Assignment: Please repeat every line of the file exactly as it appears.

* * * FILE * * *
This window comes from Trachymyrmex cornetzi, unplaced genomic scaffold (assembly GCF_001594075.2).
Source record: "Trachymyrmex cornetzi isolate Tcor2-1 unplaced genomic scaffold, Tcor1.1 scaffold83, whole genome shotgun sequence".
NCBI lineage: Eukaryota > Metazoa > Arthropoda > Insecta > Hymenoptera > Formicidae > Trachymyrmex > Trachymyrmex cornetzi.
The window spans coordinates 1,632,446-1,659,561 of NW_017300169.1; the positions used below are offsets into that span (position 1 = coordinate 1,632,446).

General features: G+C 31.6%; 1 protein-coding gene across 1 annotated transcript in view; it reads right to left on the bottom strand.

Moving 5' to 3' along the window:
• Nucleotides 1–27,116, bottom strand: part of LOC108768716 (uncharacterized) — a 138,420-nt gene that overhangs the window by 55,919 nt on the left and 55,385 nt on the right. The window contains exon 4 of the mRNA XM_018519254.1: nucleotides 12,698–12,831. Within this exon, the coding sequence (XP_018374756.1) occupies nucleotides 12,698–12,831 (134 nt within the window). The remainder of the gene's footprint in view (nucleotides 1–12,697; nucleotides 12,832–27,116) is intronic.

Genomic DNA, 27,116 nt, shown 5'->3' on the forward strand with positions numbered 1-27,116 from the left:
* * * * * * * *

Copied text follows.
This window comes from Trachymyrmex cornetzi, unplaced genomic scaffold (assembly GCF_001594075.2).
Source record: "Trachymyrmex cornetzi isolate Tcor2-1 unplaced genomic scaffold, Tcor1.1 scaffold83, whole genome shotgun sequence".
NCBI lineage: Eukaryota > Metazoa > Arthropoda > Insecta > Hymenoptera > Formicidae > Trachymyrmex > Trachymyrmex cornetzi.
The window spans coordinates 1,632,446-1,659,561 of NW_017300169.1; the positions used below are offsets into that span (position 1 = coordinate 1,632,446).

General features: G+C 31.6%; 1 protein-coding gene across 1 annotated transcript in view; it reads right to left on the bottom strand.

Moving 5' to 3' along the window:
• Nucleotides 1–27,116, bottom strand: part of LOC108768716 (uncharacterized) — a 138,420-nt gene that overhangs the window by 55,919 nt on the left and 55,385 nt on the right. The window contains exon 4 of the mRNA XM_018519254.1: nucleotides 12,698–12,831. Within this exon, the coding sequence (XP_018374756.1) occupies nucleotides 12,698–12,831 (134 nt within the window). The remainder of the gene's footprint in view (nucleotides 1–12,697; nucleotides 12,832–27,116) is intronic.

Genomic DNA, 27,116 nt, shown 5'->3' on the forward strand with positions numbered 1-27,116 from the left: